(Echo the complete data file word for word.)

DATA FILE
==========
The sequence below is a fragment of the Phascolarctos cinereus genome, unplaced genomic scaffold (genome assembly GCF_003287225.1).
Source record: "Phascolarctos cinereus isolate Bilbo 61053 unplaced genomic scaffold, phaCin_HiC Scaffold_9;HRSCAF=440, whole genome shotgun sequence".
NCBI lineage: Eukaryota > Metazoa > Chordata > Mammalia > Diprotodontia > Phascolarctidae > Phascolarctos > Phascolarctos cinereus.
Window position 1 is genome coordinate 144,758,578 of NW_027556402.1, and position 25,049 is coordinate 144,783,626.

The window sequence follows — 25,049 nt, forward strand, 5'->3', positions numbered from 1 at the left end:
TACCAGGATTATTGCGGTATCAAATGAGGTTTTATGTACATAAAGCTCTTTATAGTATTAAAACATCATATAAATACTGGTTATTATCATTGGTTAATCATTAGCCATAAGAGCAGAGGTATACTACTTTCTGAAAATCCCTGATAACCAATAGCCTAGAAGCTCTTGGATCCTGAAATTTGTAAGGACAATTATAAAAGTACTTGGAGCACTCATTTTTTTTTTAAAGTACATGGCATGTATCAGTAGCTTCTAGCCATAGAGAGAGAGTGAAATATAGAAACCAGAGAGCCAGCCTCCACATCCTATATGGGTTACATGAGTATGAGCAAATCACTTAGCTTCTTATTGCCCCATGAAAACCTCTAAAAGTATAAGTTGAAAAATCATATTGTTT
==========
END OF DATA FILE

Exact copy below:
The sequence below is a fragment of the Phascolarctos cinereus genome, unplaced genomic scaffold (genome assembly GCF_003287225.1).
Source record: "Phascolarctos cinereus isolate Bilbo 61053 unplaced genomic scaffold, phaCin_HiC Scaffold_9;HRSCAF=440, whole genome shotgun sequence".
NCBI lineage: Eukaryota > Metazoa > Chordata > Mammalia > Diprotodontia > Phascolarctidae > Phascolarctos > Phascolarctos cinereus.
Window position 1 is genome coordinate 144,758,578 of NW_027556402.1, and position 25,049 is coordinate 144,783,626.

The window sequence follows — 25,049 nt, forward strand, 5'->3', positions numbered from 1 at the left end:
TACCAGGATTATTGCGGTATCAAATGAGGTTTTATGTACATAAAGCTCTTTATAGTATTAAAACATCATATAAATACTGGTTATTATCATTGGTTAATCATTAGCCATAAGAGCAGAGGTATACTACTTTCTGAAAATCCCTGATAACCAATAGCCTAGAAGCTCTTGGATCCTGAAATTTGTAAGGACAATTATAAAAGTACTTGGAGCACTCATTTTTTTTTTAAAGTACATGGCATGTATCAGTAGCTTCTAGCCATAGAGAGAGAGTGAAATATAGAAACCAGAGAGCCAGCCTCCACATCCTATATGGGTTACATGAGTATGAGCAAATCACTTAGCTTCTTATTGCCCCATGAAAACCTCTAAAAGTATAAGTTGAAAAATCATATTGTTT